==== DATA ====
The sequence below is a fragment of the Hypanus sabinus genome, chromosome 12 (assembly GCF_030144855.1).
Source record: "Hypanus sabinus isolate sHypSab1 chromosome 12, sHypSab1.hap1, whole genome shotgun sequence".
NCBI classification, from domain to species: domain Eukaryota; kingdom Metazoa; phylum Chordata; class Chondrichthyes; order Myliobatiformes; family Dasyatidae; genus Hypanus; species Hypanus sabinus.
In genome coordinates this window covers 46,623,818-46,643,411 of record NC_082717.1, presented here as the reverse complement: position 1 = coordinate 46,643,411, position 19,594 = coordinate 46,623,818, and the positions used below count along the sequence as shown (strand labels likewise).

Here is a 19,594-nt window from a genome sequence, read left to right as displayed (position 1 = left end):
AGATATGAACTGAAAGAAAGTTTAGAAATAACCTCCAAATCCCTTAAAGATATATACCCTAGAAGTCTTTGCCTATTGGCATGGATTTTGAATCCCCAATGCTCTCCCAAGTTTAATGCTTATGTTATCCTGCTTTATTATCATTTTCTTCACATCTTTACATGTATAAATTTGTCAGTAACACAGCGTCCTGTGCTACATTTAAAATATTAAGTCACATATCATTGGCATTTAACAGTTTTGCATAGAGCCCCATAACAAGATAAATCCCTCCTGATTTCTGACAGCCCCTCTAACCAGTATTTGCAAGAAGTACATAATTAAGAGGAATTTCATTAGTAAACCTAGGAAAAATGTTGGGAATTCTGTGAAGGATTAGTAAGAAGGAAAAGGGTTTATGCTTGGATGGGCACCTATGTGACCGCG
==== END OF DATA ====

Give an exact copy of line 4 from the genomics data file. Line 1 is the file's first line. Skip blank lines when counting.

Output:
In genome coordinates this window covers 46,623,818-46,643,411 of record NC_082717.1, presented here as the reverse complement: position 1 = coordinate 46,643,411, position 19,594 = coordinate 46,623,818, and the positions used below count along the sequence as shown (strand labels likewise).